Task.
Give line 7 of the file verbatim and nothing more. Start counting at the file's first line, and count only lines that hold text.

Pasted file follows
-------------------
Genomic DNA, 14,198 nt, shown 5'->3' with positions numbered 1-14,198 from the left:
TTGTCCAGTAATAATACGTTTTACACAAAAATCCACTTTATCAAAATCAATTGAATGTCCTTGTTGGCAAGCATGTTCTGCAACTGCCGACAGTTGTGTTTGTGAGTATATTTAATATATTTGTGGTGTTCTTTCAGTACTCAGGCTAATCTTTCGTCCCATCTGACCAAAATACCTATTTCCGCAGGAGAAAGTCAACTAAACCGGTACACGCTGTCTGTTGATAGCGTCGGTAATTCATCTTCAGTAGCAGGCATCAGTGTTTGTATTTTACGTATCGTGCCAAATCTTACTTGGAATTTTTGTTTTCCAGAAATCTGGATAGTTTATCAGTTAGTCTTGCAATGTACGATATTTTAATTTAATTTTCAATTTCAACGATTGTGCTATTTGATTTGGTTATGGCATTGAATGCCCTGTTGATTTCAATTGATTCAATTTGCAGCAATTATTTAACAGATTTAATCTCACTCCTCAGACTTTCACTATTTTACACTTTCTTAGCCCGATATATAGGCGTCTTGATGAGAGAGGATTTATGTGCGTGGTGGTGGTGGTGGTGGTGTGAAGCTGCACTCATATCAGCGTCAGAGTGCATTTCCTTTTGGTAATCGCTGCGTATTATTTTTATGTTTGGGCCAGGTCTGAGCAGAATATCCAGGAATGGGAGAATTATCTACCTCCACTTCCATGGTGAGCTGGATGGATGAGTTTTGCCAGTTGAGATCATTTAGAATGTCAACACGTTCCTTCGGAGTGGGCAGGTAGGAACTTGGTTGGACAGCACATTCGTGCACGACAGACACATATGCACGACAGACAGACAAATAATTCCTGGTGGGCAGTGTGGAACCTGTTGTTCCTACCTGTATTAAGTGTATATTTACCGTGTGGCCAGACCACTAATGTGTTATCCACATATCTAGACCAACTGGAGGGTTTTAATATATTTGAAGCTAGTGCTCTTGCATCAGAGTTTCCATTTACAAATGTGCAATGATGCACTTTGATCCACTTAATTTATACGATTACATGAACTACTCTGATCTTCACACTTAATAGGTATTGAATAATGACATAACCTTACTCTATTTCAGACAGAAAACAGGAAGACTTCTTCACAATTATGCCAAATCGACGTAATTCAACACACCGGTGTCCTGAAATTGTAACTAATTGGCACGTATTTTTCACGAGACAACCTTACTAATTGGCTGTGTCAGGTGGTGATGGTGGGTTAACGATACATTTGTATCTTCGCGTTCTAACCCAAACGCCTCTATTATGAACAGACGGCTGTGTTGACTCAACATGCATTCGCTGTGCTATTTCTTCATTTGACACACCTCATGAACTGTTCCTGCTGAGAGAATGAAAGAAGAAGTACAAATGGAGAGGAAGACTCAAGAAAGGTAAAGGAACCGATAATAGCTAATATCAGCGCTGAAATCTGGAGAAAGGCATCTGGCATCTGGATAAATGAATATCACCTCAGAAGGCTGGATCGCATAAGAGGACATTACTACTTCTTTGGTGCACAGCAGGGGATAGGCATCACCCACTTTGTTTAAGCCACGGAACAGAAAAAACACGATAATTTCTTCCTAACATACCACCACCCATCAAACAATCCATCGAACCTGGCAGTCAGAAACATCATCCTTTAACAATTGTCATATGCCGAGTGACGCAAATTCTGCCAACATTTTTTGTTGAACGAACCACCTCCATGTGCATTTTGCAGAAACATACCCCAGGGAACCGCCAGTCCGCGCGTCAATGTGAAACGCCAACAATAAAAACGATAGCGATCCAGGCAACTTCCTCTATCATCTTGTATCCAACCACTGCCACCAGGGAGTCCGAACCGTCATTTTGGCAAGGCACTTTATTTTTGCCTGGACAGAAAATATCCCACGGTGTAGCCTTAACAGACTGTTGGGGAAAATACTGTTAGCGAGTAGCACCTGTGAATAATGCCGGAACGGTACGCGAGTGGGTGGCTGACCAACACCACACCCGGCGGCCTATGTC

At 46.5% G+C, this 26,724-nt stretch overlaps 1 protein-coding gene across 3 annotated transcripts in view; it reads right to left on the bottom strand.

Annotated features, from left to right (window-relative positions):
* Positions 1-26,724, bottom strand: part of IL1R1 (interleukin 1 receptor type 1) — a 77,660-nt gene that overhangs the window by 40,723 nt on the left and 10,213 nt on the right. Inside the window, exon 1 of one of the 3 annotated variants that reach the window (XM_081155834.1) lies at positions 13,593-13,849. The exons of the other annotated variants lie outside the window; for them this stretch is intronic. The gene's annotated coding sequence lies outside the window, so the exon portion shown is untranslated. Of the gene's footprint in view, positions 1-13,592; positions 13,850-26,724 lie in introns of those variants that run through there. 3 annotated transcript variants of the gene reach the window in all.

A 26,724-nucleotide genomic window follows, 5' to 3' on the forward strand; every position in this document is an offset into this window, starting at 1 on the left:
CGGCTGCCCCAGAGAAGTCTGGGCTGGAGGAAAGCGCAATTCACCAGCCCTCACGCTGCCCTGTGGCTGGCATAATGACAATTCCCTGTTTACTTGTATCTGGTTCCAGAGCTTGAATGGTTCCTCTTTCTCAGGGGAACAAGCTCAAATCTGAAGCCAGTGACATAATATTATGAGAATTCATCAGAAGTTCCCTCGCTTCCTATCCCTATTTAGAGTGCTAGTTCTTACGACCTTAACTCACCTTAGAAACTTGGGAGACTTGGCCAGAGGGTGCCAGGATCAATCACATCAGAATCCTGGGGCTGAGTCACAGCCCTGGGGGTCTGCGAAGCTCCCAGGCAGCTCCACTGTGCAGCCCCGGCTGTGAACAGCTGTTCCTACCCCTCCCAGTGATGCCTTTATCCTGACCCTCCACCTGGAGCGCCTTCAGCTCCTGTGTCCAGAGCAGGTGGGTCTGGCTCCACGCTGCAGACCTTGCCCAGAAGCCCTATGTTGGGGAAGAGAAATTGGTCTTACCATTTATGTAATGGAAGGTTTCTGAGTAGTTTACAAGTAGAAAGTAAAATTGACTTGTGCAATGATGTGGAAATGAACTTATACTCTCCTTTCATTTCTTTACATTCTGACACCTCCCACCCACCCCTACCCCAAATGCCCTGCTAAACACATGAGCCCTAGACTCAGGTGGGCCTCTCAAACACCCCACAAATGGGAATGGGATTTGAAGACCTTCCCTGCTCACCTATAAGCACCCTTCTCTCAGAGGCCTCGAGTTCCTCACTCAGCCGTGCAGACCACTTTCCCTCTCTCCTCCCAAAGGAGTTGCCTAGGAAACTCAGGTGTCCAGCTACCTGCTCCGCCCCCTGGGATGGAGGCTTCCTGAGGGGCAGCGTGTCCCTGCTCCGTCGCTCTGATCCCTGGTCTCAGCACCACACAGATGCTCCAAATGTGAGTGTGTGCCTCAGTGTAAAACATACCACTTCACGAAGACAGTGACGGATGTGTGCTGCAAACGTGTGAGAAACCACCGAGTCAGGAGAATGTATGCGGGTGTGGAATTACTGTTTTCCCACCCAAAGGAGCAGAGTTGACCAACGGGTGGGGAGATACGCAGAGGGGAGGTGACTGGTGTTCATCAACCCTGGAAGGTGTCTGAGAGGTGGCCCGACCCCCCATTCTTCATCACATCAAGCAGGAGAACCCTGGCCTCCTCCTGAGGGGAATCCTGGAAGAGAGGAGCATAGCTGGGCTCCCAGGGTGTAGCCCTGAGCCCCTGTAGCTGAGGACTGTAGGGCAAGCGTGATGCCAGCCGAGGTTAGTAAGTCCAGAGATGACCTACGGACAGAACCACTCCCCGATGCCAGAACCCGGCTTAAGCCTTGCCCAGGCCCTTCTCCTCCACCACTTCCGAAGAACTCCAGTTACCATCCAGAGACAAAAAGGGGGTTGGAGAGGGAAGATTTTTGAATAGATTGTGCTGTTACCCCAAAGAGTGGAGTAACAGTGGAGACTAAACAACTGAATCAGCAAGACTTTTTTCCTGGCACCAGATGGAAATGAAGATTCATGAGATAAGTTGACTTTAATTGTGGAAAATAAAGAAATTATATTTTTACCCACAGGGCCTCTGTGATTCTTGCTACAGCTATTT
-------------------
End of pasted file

CGGCTGCCCCAGAGAAGTCTGGGCTGGAGGAAAGCGCAATTCACCAGCCCTCACGCTGCCCTGTGGCTGGCATAATGACAATTCCCTGTTTACTTGTATCTGGTTCCAGAGCTTGAATGGTTCCTCTTTCTCAGGGGAACAAGCTCAAATCTGAAGCCAGTGACATAATATTATGAGAATTCATCAGAAGTTCCCTCGCTTCCTATCCCTATTTAGAGTGCTAGTTCTTACGACCTTAACTCACCTTAGAAACTTGGGAGACTTGGCCAGAGGGTGCCAGGATCAATCACATCAGAATCCTGGGGCTGAGTCACAGCCCTGGGGGTCTGCGAAGCTCCCAGGCAGCTCCACTGTGCAGCCCCGGCTGTGAACAGCTGTTCCTACCCCTCCCAGTGATGCCTTTATCCTGACCCTCCACCTGGAGCGCCTTCAGCTCCTGTGTCCAGAGCAGGTGGGTCTGGCTCCACGCTGCAGACCTTGCCCAGAAGCCCTATGTTGGGGAAGAGAAATTGGTCTTACCATTTATGTAATGGAAGGTTTCTGAGTAGTTTACAAGTAGAAAGTAAAATTGACTTGTGCAATGATGTGGAAATGAACTTATACTCTCCTTTCATTTCTTTACATTCTGACACCTCCCACCCACCCCTACCCCAAATGCCCTGCTAAACACATGAGCCCTAGACTCAGGTGGGCCTCTCAAACACCCCACAAATGGGAATGGGATTTGAAGACCTTCCCTGCTCACCTATAAGCACCCTTCTCTCAGAGGCCTCGAGTTCCTCACTCAGCCGTGCAGACCACTTTCCCTCTCTCCTCCCAAAGGAGTTGCCTAGGAAACTCAGGTGTCCAGCTACCTGCTCCGCCCCCTGGGATGGAGGCTTCCTGAGGGGCAGCGTGTCCCTGCTCCGTCGCTCTGATCCCTGGTCTCAGCACCACACAGATGCTCCAAATGTGAGTGTGTGCCTCAGTGTAAAACATACCACTTCACGAAGACAGTGACGGATGTGTGCTGCAAACGTGTGAGAAACCACCGAGTCAGGAGAATGTATGCGGGTGTGGAATTACTGTTTTCCCACCCAAAGGAGCAGAGTTGACCAACGGGTGGGGAGATACGCAGAGGGGAGGTGACTGGTGTTCATCAACCCTGGAAGGTGTCTGAGAGGTGGCCCGACCCCCCATTCTTCATCACATCAAGCAGGAGAACCCTGGCCTCCTCCTGAGGGGAATCCTGGAAGAGAGGAGCATAGCTGGGCTCCCAGGGTGTAGCCCTGAGCCCCTGTAGCTGAGGACTGTAGGGCAAGCGTGATGCCAGCCGAGGTTAGTAAGTCCAGAGATGACCTACGGACAGAACCACTCCCCGATGCCAGAACCCGGCTTAAGCCTTGCCCAGGCCCTTCTCCTCCACCACTTCCGAAGAACTCCAGTTACCATCCAGAGACAAAAAGGGGGTTGGAGAGGGAAGATTTTTGAATAGATTGTGCTGTTACCCCAAAGAGTGGAGTAACAGTGGAGACTAAACAACTGAATCAGCAAGACTTTTTTCCTGGCACCAGATGGAAATGAAGATTCATGAGATAAGTTGACTTTAATTGTGGAAAATAAAGAAATTATATTTTTACCCACAGGGCCTCTGTGATTCTTGCTACAGCTATTT